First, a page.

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HomeTechYouTube Tests New Kind of Unskippable Ad

YouTube Tests New Kind of Unskippable Ad



Maxwell Zeff

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Image: PixieMe (Shutterstock)

YouTube appears to be stepping up its long war on ad blockers this week. The creator of SponsorBlock, a crowdsourced ad blocker, posted a tweet on Wednesday claiming YouTube is experimenting with server-side ad injection. This would inject ads directly into a video’s stream, and render many ad blockers useless.

“YouTube is improving its performance and reliability in serving both organic and ad video content,” said a Google spokesperson in an emailed statement to Gizmodo, when asked if it was injecting server-side ads. “This update may result in suboptimal viewing experiences for viewers with ad blockers installed. Ad blockers violate YouTube’s Terms of Service, and we’ve been urging viewers for some time to support their favorite creators and allow ads on YouTube or try YouTube Premium for an ad-free experience.”

The introduction of server-side ads only seems to be affecting a few users for now, but it appears to be YouTube’s latest hit in its long war on ad blockers. As Bleeping Computer explains, YouTube has traditionally performed client-side ad injection, where the ads and video came to your desktop or mobile app separately. Then your video player is programmed to inject ads throughout. Traditional ad blockers identify this programming and navigate around it.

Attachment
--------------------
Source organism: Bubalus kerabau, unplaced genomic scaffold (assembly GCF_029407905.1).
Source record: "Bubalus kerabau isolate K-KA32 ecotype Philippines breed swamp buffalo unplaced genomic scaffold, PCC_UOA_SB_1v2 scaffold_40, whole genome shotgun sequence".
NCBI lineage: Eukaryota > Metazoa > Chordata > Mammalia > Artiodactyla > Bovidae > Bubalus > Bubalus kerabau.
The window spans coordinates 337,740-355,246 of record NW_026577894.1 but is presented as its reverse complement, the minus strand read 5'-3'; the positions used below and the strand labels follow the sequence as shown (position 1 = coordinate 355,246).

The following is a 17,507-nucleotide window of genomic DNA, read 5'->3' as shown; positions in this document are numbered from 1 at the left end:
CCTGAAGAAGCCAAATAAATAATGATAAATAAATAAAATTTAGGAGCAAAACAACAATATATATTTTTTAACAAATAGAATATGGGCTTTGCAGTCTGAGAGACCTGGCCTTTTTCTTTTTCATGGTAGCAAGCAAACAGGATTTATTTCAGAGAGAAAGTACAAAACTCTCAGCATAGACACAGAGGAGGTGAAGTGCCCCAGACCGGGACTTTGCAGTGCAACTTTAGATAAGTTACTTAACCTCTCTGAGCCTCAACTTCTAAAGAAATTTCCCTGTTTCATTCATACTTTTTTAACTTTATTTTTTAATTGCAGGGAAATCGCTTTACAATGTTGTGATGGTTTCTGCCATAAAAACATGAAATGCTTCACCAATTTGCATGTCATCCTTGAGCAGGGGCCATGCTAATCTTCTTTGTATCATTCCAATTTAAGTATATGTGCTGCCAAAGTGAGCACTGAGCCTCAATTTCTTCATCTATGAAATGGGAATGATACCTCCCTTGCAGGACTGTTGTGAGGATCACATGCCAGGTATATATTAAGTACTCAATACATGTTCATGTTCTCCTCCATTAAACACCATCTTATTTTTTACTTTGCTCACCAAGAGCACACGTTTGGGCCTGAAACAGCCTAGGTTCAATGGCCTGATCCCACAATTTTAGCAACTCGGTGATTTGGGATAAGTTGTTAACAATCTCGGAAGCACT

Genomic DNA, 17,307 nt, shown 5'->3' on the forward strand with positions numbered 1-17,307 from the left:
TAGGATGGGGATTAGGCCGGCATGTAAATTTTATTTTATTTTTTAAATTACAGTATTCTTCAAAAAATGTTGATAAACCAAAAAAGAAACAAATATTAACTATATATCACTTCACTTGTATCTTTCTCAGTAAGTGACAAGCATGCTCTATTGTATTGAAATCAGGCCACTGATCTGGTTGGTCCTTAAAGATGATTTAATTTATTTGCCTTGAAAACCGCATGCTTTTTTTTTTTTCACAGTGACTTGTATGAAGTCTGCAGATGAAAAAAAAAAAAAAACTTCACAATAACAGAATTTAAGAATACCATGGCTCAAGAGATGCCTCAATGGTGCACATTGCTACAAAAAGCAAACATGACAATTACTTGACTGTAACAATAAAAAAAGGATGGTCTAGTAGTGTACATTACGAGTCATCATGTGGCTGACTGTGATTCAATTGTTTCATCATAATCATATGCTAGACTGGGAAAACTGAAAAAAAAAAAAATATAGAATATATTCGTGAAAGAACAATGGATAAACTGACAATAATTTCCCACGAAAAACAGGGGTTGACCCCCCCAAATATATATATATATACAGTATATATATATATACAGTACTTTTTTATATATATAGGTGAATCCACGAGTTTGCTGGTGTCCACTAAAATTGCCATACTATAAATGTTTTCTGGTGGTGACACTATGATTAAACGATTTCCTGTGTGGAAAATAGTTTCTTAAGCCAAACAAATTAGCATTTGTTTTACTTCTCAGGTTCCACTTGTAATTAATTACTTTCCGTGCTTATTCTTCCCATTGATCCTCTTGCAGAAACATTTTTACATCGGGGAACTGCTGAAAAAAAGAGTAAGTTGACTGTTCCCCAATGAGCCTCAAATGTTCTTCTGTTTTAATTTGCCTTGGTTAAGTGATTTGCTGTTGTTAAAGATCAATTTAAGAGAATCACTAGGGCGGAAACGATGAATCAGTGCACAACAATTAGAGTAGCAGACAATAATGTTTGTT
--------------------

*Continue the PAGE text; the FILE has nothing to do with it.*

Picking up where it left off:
Some affected users took to the r/youtube subreddit to complain about the new feature. One Redditor claimed they received 90 seconds of unskippable ads before every video. Others went on X to share their grievances, noting that the server-side ads disable playback controls when playing.

With server-side ads, the ads are injected into a video before it comes to your desktop or mobile app. That breaks most ad blockers and could make it difficult to watch YouTube videos if you have one installed. SponsorBlock later noted that that it set up a server to detect when server-side ads were occurring, and rejecting submissions to prevent its database from being corrupted.

Google maintains that these ad blockers hurt the YouTube ecosystem, claiming that a majority of ad revenue goes to paying out creators. However, it’s also a major way YouTube itself makes revenue. Previously, Google tormented users with ad blockers by making videos unplayable and showing a never-ending loading screen. Another time, it delivered users an immovable prompt to disable the adblocker.



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